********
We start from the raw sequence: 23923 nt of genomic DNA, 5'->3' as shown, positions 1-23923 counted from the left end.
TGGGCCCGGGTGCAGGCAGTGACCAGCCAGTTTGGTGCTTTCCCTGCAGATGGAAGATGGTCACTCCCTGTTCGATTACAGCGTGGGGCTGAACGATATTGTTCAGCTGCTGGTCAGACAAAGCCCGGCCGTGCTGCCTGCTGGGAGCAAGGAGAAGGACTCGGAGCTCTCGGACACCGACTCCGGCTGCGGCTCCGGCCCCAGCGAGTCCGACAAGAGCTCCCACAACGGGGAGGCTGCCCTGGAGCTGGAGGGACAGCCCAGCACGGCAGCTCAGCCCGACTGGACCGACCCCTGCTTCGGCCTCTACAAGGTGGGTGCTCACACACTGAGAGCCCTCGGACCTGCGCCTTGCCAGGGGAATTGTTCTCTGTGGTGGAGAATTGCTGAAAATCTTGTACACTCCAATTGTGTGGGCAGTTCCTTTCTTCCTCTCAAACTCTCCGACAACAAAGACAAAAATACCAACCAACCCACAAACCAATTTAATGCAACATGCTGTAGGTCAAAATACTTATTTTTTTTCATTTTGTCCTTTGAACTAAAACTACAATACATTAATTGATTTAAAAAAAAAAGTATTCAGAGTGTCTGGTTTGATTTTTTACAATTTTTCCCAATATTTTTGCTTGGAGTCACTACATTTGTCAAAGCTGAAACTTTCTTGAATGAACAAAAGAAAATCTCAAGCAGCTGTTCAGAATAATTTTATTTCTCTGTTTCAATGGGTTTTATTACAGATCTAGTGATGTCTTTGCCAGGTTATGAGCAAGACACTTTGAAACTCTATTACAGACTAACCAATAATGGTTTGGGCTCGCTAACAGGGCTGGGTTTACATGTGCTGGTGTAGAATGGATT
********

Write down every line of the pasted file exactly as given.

We start from the raw sequence: 23923 nt of genomic DNA, 5'->3' as shown, positions 1-23923 counted from the left end.
TGGGCCCGGGTGCAGGCAGTGACCAGCCAGTTTGGTGCTTTCCCTGCAGATGGAAGATGGTCACTCCCTGTTCGATTACAGCGTGGGGCTGAACGATATTGTTCAGCTGCTGGTCAGACAAAGCCCGGCCGTGCTGCCTGCTGGGAGCAAGGAGAAGGACTCGGAGCTCTCGGACACCGACTCCGGCTGCGGCTCCGGCCCCAGCGAGTCCGACAAGAGCTCCCACAACGGGGAGGCTGCCCTGGAGCTGGAGGGACAGCCCAGCACGGCAGCTCAGCCCGACTGGACCGACCCCTGCTTCGGCCTCTACAAGGTGGGTGCTCACACACTGAGAGCCCTCGGACCTGCGCCTTGCCAGGGGAATTGTTCTCTGTGGTGGAGAATTGCTGAAAATCTTGTACACTCCAATTGTGTGGGCAGTTCCTTTCTTCCTCTCAAACTCTCCGACAACAAAGACAAAAATACCAACCAACCCACAAACCAATTTAATGCAACATGCTGTAGGTCAAAATACTTATTTTTTTTCATTTTGTCCTTTGAACTAAAACTACAATACATTAATTGATTTAAAAAAAAAAGTATTCAGAGTGTCTGGTTTGATTTTTTACAATTTTTCCCAATATTTTTGCTTGGAGTCACTACATTTGTCAAAGCTGAAACTTTCTTGAATGAACAAAAGAAAATCTCAAGCAGCTGTTCAGAATAATTTTATTTCTCTGTTTCAATGGGTTTTATTACAGATCTAGTGATGTCTTTGCCAGGTTATGAGCAAGACACTTTGAAACTCTATTACAGACTAACCAATAATGGTTTGGGCTCGCTAACAGGGCTGGGTTTACATGTGCTGGTGTAGAATGGATT